Bacon cooked in the oven is wonderfully crispy and delectable. Additionally, it is pretty simple, produces less mess than cooking it on the stovetop, and enables you to multitask in the kitchen. If you’ve never baked bacon, you owe it to yourself to give it a try. Bacon. Bacon is traditionally created by rubbing hog loin or belly pieces with a salt and spice mixture and allowing the flesh for a week before being rinsed with warm water, dried, and smoked. And if you’re willing to pay for it, you can still purchase bacon prepared in this manner.
Thus, what do you offer with your bacon? To be honest, everything! Poached eggs, soft and hard-boiled eggs, and fried eggs are all included. And don’t forget about my paleo pancakes (and fantastic bacon dipped in maple syrup). Bacon is a salt-cured pork product manufactured from various cuts, often the belly or less fatty back. It is consumed as a side dish (especially at breakfast), as a primary ingredient (e.g., in the bacon, lettuce, and tomato sandwich (BLT), or as a flavoring or accent (as in bacon bits in a salad).
How To Cook Bacon In The Oven?
When it comes to wonderfully crispy, uniformly cooked bacon, nothing beats baking bacon. However, it’s astounding how few people have ever tried it, and it appears as though the cooktop rules supreme. Today, I’ll explain why you should break your bacon-cooking traditions and cook bacon in the oven. And believe me when I say that you’ll never cook it again on the cooktop after you’ve cooked bacon in the oven!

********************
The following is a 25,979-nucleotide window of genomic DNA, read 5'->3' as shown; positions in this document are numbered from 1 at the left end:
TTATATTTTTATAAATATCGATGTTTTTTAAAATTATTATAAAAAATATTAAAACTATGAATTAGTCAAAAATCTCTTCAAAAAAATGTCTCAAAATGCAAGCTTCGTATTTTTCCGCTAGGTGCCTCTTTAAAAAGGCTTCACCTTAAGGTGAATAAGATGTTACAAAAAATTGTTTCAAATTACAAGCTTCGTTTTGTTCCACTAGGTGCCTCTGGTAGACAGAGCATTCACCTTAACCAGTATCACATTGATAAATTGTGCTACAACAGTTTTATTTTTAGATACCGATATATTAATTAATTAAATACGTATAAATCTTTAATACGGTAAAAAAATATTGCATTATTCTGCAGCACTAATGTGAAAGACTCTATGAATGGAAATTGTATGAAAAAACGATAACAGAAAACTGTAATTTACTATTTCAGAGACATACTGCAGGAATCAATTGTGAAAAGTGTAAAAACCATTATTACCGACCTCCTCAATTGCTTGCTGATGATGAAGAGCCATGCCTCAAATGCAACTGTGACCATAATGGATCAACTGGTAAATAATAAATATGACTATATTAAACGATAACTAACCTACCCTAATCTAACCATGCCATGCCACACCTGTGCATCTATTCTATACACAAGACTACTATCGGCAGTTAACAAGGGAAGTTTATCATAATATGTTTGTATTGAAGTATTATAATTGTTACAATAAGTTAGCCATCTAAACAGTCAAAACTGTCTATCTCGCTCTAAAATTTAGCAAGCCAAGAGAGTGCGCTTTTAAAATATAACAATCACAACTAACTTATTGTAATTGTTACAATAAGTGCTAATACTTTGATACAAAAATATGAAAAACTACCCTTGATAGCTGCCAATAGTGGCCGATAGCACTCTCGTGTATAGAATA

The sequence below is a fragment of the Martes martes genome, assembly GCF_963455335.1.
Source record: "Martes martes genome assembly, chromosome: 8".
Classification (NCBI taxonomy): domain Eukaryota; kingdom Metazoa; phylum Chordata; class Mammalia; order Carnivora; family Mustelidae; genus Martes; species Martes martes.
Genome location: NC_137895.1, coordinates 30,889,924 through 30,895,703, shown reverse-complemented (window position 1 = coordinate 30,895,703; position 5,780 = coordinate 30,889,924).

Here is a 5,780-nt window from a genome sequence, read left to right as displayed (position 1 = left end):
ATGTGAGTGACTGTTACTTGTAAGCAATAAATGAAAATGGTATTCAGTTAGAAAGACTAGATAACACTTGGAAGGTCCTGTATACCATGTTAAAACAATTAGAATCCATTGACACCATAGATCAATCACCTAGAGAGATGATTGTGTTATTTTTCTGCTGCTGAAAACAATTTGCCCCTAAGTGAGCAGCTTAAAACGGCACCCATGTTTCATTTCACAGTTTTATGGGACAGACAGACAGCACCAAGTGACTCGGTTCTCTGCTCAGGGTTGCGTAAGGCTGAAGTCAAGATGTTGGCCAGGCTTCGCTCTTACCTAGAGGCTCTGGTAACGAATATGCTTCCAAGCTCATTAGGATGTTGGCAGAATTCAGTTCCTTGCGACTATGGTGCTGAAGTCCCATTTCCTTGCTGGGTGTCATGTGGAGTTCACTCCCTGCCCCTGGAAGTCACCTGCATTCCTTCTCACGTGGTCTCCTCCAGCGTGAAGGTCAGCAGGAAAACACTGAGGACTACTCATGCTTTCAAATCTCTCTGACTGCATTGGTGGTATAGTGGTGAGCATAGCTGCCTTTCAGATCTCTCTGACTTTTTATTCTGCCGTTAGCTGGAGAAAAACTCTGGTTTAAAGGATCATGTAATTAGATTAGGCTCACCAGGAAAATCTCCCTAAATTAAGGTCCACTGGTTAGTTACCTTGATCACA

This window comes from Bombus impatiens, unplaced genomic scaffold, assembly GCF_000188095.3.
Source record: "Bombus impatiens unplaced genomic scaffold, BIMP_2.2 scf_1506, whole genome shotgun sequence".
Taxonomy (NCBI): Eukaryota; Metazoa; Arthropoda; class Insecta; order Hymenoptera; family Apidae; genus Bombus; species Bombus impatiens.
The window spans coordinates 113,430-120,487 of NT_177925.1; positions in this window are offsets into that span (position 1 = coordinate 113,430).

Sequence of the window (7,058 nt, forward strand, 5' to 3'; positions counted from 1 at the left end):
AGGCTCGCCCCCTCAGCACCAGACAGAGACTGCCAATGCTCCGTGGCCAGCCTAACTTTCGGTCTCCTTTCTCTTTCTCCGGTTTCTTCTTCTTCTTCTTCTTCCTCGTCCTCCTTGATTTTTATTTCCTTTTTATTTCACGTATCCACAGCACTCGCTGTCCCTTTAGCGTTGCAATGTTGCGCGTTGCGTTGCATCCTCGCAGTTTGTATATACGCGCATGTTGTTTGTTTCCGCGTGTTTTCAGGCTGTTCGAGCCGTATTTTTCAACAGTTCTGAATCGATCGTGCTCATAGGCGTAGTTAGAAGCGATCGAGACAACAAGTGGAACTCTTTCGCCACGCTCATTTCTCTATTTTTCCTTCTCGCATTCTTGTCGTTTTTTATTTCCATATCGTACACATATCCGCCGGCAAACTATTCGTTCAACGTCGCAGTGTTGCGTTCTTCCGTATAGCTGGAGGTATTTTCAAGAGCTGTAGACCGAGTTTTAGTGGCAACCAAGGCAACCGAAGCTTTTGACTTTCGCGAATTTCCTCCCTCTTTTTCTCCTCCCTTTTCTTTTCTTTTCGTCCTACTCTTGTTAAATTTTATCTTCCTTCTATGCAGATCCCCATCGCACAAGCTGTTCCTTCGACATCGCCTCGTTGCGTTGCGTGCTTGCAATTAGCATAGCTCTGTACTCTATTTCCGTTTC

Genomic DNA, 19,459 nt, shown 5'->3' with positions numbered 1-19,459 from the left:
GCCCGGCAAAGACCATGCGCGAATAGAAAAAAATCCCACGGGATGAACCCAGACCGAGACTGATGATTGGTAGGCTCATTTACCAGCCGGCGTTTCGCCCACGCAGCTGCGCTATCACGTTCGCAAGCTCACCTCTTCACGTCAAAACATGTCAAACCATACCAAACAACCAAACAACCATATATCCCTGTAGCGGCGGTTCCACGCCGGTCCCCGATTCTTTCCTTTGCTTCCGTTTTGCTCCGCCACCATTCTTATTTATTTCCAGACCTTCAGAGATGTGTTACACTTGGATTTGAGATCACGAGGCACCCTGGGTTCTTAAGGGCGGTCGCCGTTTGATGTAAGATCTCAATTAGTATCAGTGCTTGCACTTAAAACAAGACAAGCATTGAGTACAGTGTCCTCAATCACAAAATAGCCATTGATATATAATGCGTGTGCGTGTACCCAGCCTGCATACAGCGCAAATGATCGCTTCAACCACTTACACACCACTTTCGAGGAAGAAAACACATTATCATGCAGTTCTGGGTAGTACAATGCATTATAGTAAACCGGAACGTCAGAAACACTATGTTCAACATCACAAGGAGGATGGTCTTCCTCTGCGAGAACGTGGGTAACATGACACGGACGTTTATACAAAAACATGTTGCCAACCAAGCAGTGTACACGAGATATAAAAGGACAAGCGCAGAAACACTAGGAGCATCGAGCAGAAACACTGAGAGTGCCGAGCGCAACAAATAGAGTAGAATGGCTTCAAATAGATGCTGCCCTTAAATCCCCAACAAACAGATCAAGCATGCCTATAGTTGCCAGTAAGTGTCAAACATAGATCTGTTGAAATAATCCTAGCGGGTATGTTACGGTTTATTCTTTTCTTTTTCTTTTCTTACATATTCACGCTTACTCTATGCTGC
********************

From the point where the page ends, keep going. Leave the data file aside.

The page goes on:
Cooking bacon on the stove creates splatters and hot areas on the pan. This means that certain pieces of bacon will cook more quickly than others. That is why you may have some bacon slices that have been mistakenly overcooked while others remain uncooked.
The heat evenly cooks all bacon slices when cooking bacon in the oven. They sizzle slowly, do not splash, and cook evenly. It’s pretty lovely.
Oven-Baked Bacon – In 5 Steps
- Preheat your oven to 400 degrees Fahrenheit.
- Line a large baking sheet with parchment paper.
- Lay the bacon slices on the baking sheet.
- Cook the bacon for 18-20 minutes or until it’s as crispy as possible.
- Remove the bacon from the oven and transfer it to a paper towel-lined plate.
Tips For Cook Bacon In The Oven
- Preheat the oven to 350°F. Line a big sheet pan with parchment paper (or leave it unlined – but that’s messy). It’s as simple as pulling out a sheet of parchment paper, laying the bacon on top, and frying.
- Should the bacon be cooked on a cooling rack? I don’t believe so. I experimented with it and discovered that the change was insignificant. However, I was required to clean a cooling rack (those buggers are hard to clean).
- Four hundred degrees Fahrenheit is an ideal temperature for standard and thick-cut bacon. Preheat the oven to 400°F and cook the bacon for 18-20 minutes until the desired crispiness is achieved. I rotate the pan halfway through for even cooking, but that is all. Additionally, keep in mind that your bacon will continue to crisp up as it dries.
- Refrigerate leftover bacon in an airtight container for up to 3 days. Reheat in the oven, microwave, or air fryer if desired.
- Line a rimmed sheet pan with aluminum foil or parchment paper before adding the bacon strips for easy cleanup. There is no need for a baking rack.
- Ensure that the bacon slices are all in one layer; overlapping portions will not crisp as effectively. If you’re preparing more considerable amounts of bacon, use two pans and rotate the pans after around 10 minutes. Cooking time may need to be increased by a few minutes.